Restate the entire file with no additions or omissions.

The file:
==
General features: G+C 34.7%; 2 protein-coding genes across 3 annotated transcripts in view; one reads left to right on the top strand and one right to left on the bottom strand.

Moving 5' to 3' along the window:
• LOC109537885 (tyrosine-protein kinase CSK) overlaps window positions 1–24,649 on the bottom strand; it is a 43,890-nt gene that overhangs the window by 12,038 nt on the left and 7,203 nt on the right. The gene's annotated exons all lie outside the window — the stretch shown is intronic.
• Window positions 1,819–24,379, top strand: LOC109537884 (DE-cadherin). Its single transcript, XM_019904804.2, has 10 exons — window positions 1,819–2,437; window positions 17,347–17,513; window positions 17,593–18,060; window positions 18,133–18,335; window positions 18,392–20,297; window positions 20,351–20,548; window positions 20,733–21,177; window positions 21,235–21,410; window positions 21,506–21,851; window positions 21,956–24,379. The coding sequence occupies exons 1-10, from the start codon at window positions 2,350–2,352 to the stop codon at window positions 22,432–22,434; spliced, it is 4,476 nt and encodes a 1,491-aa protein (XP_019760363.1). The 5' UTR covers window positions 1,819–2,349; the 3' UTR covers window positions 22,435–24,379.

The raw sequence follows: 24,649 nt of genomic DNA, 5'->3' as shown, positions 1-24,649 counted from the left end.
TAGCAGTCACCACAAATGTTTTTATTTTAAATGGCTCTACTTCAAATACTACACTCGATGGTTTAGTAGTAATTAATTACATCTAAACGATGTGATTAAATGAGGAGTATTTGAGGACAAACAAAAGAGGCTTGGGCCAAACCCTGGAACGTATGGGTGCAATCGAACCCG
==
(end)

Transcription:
General features: G+C 34.7%; 2 protein-coding genes across 3 annotated transcripts in view; one reads left to right on the top strand and one right to left on the bottom strand.

Moving 5' to 3' along the window:
• LOC109537885 (tyrosine-protein kinase CSK) overlaps window positions 1–24,649 on the bottom strand; it is a 43,890-nt gene that overhangs the window by 12,038 nt on the left and 7,203 nt on the right. The gene's annotated exons all lie outside the window — the stretch shown is intronic.
• Window positions 1,819–24,379, top strand: LOC109537884 (DE-cadherin). Its single transcript, XM_019904804.2, has 10 exons — window positions 1,819–2,437; window positions 17,347–17,513; window positions 17,593–18,060; window positions 18,133–18,335; window positions 18,392–20,297; window positions 20,351–20,548; window positions 20,733–21,177; window positions 21,235–21,410; window positions 21,506–21,851; window positions 21,956–24,379. The coding sequence occupies exons 1-10, from the start codon at window positions 2,350–2,352 to the stop codon at window positions 22,432–22,434; spliced, it is 4,476 nt and encodes a 1,491-aa protein (XP_019760363.1). The 5' UTR covers window positions 1,819–2,349; the 3' UTR covers window positions 22,435–24,379.

The raw sequence follows: 24,649 nt of genomic DNA, 5'->3' as shown, positions 1-24,649 counted from the left end.
TAGCAGTCACCACAAATGTTTTTATTTTAAATGGCTCTACTTCAAATACTACACTCGATGGTTTAGTAGTAATTAATTACATCTAAACGATGTGATTAAATGAGGAGTATTTGAGGACAAACAAAAGAGGCTTGGGCCAAACCCTGGAACGTATGGGTGCAATCGAACCCG